A few weeks ago a huge mattress was dumped on a pretty back street in North Cork. It stays there when you approach a bridge over the motorway, some of which protrudes to the edge. It’s a modern mattress for a double bed, so it’s big and heavy, especially now that the rain has saturated it.
If you want to remove it now, you need a van or a truck.
That is one of the compelling points about this incident. Someone drove out in a vehicle. They stopped on the side of the road and removed the mattress to leave it there.
It remains a thorn in the side for the many hikers and cyclists from the area who use this road for their exercises during the closure.
The presumption must be that the mattress will eventually be taken away for proper disposal by the county council.
In other words, the taxpayer will pay for it.
However, that’s not the only price paid for this type of antisocial behavior.
The trenches along this road have been used continuously for illegal dumping. The local farmers initially took away some of the black bags, but eventually it became impossible to clear out the garbage.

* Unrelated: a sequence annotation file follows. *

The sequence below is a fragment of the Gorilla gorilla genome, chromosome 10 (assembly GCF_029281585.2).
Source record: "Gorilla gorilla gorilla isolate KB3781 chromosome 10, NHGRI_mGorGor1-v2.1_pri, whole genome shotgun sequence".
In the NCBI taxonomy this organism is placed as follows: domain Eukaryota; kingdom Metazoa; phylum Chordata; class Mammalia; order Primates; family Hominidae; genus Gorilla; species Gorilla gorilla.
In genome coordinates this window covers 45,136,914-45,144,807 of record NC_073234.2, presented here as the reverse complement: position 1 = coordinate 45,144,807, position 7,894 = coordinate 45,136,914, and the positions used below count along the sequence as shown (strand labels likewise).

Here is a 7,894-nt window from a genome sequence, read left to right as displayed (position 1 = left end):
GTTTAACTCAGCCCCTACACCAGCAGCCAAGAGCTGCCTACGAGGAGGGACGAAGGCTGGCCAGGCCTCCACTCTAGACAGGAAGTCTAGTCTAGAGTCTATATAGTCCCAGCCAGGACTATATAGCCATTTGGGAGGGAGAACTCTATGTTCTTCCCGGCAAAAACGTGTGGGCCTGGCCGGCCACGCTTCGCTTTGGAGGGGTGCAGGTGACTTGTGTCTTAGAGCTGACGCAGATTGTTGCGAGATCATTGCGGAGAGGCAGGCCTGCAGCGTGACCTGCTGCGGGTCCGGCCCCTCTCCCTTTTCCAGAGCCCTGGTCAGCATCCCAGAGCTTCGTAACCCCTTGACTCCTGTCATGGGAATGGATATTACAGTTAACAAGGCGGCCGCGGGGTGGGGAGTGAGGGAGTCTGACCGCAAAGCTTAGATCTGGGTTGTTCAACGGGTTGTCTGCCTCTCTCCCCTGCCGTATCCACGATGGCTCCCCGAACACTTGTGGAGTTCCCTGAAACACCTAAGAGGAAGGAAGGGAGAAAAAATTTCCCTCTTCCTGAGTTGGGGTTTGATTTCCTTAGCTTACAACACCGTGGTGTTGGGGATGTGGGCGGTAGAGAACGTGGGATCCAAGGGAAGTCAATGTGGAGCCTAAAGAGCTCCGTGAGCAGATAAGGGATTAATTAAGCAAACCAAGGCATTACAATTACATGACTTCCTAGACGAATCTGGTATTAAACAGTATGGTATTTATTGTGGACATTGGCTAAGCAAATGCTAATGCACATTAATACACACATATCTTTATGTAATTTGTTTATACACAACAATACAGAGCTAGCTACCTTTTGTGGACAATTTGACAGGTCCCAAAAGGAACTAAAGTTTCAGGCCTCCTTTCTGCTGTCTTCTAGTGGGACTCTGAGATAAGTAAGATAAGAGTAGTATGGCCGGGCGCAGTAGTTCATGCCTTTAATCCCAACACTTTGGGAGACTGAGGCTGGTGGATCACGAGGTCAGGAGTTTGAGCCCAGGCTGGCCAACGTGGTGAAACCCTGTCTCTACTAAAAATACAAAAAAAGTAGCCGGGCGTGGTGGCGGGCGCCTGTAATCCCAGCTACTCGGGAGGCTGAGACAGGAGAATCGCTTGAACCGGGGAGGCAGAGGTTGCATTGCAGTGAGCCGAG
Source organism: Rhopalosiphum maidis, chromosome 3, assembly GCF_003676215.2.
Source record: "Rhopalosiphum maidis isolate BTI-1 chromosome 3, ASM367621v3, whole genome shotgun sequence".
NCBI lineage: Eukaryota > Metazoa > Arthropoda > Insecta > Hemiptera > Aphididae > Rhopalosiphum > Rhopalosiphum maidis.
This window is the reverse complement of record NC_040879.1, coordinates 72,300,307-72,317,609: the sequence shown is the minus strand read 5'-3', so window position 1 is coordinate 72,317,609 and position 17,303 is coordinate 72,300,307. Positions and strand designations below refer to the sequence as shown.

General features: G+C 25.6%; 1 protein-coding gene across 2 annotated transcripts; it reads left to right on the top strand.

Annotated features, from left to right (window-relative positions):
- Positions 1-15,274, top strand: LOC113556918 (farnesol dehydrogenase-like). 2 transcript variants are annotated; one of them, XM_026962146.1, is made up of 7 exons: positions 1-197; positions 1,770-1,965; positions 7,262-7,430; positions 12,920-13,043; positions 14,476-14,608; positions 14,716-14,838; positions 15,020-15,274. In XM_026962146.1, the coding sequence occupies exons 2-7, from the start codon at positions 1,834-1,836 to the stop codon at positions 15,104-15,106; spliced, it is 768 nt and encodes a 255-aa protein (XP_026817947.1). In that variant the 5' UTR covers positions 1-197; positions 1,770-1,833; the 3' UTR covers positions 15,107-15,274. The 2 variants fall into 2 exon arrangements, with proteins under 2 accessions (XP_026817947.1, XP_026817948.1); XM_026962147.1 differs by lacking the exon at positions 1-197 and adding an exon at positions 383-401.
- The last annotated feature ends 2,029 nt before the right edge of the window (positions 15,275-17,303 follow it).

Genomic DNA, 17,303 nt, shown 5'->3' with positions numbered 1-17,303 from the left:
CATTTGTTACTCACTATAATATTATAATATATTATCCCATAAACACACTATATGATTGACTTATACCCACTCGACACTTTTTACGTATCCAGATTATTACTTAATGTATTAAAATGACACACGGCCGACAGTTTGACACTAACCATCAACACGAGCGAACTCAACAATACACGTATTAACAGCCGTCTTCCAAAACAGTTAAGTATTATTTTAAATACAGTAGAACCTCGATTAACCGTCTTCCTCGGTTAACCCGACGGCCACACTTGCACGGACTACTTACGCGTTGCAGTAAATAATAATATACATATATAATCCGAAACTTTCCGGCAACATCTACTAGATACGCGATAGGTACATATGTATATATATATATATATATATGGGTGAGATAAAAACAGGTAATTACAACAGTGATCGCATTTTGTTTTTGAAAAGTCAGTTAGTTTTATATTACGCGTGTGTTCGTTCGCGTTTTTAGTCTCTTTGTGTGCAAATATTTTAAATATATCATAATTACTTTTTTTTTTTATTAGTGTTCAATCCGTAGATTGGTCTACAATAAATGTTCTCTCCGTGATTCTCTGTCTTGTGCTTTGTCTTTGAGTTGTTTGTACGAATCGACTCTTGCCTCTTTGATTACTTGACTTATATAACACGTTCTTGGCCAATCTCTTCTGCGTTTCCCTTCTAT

Even the casual hiker can now see dozens of coffee cups and plastic bottles that have just been thrown there.
The plastic does not rot. It will continue to pollute our landscape for generations and, as we know, harmful particles will find their way into our watercourses.
A mattress next to a quaint street in North Cork.
Unfortunately, this stretch of road is not the only one that is affected. The ones the dumpers opt for are usually the ones with few houses, which reduces the chances of being spotted.
Some of the most beautiful parts of our landscape are being ruined by people who don’t care about the consequences.
They don’t care about the land or the people who live here. They don’t care about our environment, tourism or work.
They can afford a good bed or plenty of takeaway coffee or use of a van, but they don’t pay to get their trash disposed of or even bother taking it to the correct disposal sites.
They deserve to be caught, named and shamed, punished, or even imprisoned.
It was good to see Gardaí posted on social media this week to urge people to keep common spaces clean and little free.
This came after watching a large amount of rubbish collected by a local family in the Glenabo Woods area of Fermoy over the weekend. The gardaí praised the family but said they could have enjoyed the amenities without the trash. The family had spent Sunday picking up other people’s trash.
“Since we are all looking for more places that we can visit within 5 km of home, we urge people to act responsibly and to keep the common areas clean for visitors and residents,” says the Garda Post .
They also urged anyone observing suspicious criminal or antisocial behavior to report it to the Gardaí environmental service or the Cork County Council.